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CALIFORNIA SELF DEFENSE AND KNIFE LAW

California Self Defense and Knife Law

www.leginfo.ca.gov
Official California Legislative Information.

SELF DEFENSE

WHEN CAN YOU USE SELF DEFENSE?

·        You can use self defense and defend yourself from attack if you “reasonably believes” that bodily injury is about to be immediately inflicted on him.  Once you reasonably believe that bodily injury is about to be inflicted on you, you may use “all the force you believes “reasonably necessary” to prevent yourself from being injured.   --See CALJIC 5.30

·        There is a common theme that runs throughout the law of self defense; that theme is “reasonableness.” For example “reasonably believes” or “reasonably necessary.” What this means is that most people, if they were in your shoes, would have done the same thing you did or thought the same thing you thought.  

DO YOU HAVE TO BE IN ACTUAL DANGER TO USE SELF DEFENSE?

·        NO.  In order to use self defense, you don’t have to be in actual danger; it only has to reasonably appear to you that you are going to be harmed. But remember this has to be a REASONABLE appearance of harm.

·        What this means is that you don’t have to wait for someone to strike you first before you can use reasonable force to defend yourself.  You can strike first as long as your believe that this person is about to be immediately assault you-- and that your belief is “reasonable” under the circumstances.  --CALJIC 5.51

CAN YOU EVER USE A KNIFE TO DEFEND YOURSELF WHERE THE OTHER PERSON IS UNARMED?

  • YES AND NO.  Where someone assaults you with fists only, you can’t defend yourself with a deadly weapon, i.e., a knife, unless you reasonably believe that the person assaulting you is going to “inflict great bodily injury” on you. --CALJIC 5.31

IF YOU ARE ATTACKED OR THREATENED WITH ATTACK AND YOU HAVE A CHOICE OF FIGHTING OR RUNNING AWAY, DO YOU HAVE TO FIRST TRY TO RUN AND AVOID THE FIGHT?

  • NO. If you are attacked, or threatened with an imminent attack, and you have a choice to either retreat or fight, you don’t have to retreat. Under the law, you have a right to “stand your ground” and defend yourself, even if you could have avoided the situation by retreating.  In fact, you may even pursue your assailant until you “secure yourself from the danger.” CALJIC 5.50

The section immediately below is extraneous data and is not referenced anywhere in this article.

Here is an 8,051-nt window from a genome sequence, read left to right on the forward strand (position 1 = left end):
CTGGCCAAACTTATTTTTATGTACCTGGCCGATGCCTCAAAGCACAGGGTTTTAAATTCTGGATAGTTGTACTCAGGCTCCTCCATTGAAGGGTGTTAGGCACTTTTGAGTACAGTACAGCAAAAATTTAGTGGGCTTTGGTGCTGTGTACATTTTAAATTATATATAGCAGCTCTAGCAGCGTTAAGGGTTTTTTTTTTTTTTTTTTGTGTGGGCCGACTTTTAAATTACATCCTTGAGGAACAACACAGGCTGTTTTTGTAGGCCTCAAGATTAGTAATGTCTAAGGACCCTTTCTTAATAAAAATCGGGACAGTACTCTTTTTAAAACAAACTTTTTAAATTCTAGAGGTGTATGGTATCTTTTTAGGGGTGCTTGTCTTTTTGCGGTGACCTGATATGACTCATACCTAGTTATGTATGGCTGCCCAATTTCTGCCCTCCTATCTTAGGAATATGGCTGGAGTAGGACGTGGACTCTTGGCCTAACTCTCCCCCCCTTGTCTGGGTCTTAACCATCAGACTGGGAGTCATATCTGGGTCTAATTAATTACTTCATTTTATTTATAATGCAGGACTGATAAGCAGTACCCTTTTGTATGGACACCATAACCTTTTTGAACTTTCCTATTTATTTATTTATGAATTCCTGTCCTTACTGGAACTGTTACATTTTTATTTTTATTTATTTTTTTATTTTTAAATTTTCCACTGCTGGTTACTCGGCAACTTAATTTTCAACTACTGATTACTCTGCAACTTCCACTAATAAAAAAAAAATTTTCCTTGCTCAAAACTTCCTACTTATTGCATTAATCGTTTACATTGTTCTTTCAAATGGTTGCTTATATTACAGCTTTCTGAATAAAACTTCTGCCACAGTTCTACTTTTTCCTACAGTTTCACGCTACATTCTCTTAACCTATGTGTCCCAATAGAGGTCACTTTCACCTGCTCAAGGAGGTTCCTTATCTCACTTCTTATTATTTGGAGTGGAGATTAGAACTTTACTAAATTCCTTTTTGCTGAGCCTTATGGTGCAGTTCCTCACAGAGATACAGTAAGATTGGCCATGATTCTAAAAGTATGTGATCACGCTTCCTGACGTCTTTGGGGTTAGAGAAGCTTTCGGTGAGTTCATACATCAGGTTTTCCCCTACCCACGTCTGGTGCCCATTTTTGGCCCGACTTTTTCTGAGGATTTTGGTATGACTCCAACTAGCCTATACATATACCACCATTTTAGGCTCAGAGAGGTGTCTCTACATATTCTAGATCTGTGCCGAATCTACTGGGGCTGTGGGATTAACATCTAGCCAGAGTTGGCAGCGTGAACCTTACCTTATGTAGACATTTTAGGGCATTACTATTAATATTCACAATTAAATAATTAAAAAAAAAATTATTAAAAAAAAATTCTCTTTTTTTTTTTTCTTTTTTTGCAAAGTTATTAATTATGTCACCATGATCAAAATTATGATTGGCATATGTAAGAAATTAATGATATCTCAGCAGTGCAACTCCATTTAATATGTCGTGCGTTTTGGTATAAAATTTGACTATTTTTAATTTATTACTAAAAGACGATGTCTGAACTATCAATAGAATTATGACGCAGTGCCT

ONCE YOU BEGIN DEFENDING YOURSELF CAN YOU KEEP BEATING THE PERSON, OR DO YOU HAVE TO STOP AT SOME POINT.

  • The right to self defense lasts only as long as the real or apparent threatened danger continues to exist.  When the danger ceases to appear to exist, the right to use force in self defense ends. CALJIC 5.52

SELF DEFENSE DURING MUTUAL COMBAT:

  • The right of self defense is only available to a person who engages in mutual combat if he had done ALL of the following:

1.      he has actually tried, in good faith, to refuse to continue fighting

2.      he has clearly informed his opponent that he wants to stop fighting

3.      he has clearly informed his opponent that he has stopped fighting

4.      he has given his opponent the opportunity to stop fighting

After he has done these four things, THEN he has the right to self defense if his opponent continues to fight. CALJIC 5.56

SELF DEFENSE WHERE YOU STARTED ASSAULTED HIM FIRST

  • The right to self defense is only available to a person who initiated an assault if he has done the ALL following:

1.      he has actually tried, in good faith, to refuse to continue fighting

2.      he has clearly informed his opponent that he wants to stop fighting

3.      he has clearly informed his opponent that he has stopped fighting

After he has done these things, he has the right to self defense if his opponent continues to fight. CALJIC 5.54

CAN YOU USE FORCE TO DEFEND ANOTHER PERSON?

Yes. If you reasonably believe that bodily injury is about to be inflicted upon another person, you can use reasonable force to protect that person from attack.

In doing so, you may use all the force and means which you believe to be reasonably necessary and which would appear to a reasonable person, in the same or similar circumstances, to be necessary to prevent the injury which appears to be imminent.  CALJIC 5.32

KNIFE LAW

Switchblade Law: (California Penal Code Section 653(k))

California Penal Code Section 653(k) states it is a misdemeanor to possess in public or in a car a switchblade knife that is “2 or more inches” in length.

What is a switchblade?

According to the language in California Penal Code Section 653(k), a switchblade is “a knife having the appearance of a pocketknife and includes a spring-blade knife, snap-blade knife, “gravity knife” or any other similar type of knife, with blades 2 or more inches which can be released automatically with the flick of a button, pressure on the handle, flip of the wrist or other mechanical device or is released by the weight of the blade itself.”

This law also prohibits “butterfly” or “balisong” knives with blades 2 or more inches long.

This law does not prohibit knives that “open with one hand utilizing thumb pressure applied solely to the blade of the knife or a thumb stud attached to the blade, as long as the knife has a detent or other mechanism that provides resistance that must be overcome in opening the blade or that biases the blade back toward its closed position.

Some knives must can be easily opened with the flick of a wrist after the blade has been manually partially opened.  These knives are not illegal. A knife is a gravity knife only if it can be easily opened with the flick of the wrist from a closed position. See the case of In Re Roderick S. 125 Cal App 3rd 48.

Knives on School Grounds:   (California Penal Code Section 626.10)

While on public or private school property, it is illegal to possess any knife with a blade “longer than 2.5 inches,” or any dirk, dagger, ice pick, any folding knife with a blade that locks into place, a razor with an unguarded blade, a taser, or a stun gun or any bb gun pellet gun or paint.  Violation of this law is a misdemeanor.

There is an exception, however to bringing an otherwise illegal knife onto school grounds if it is for education purposes and you have permission from school officials.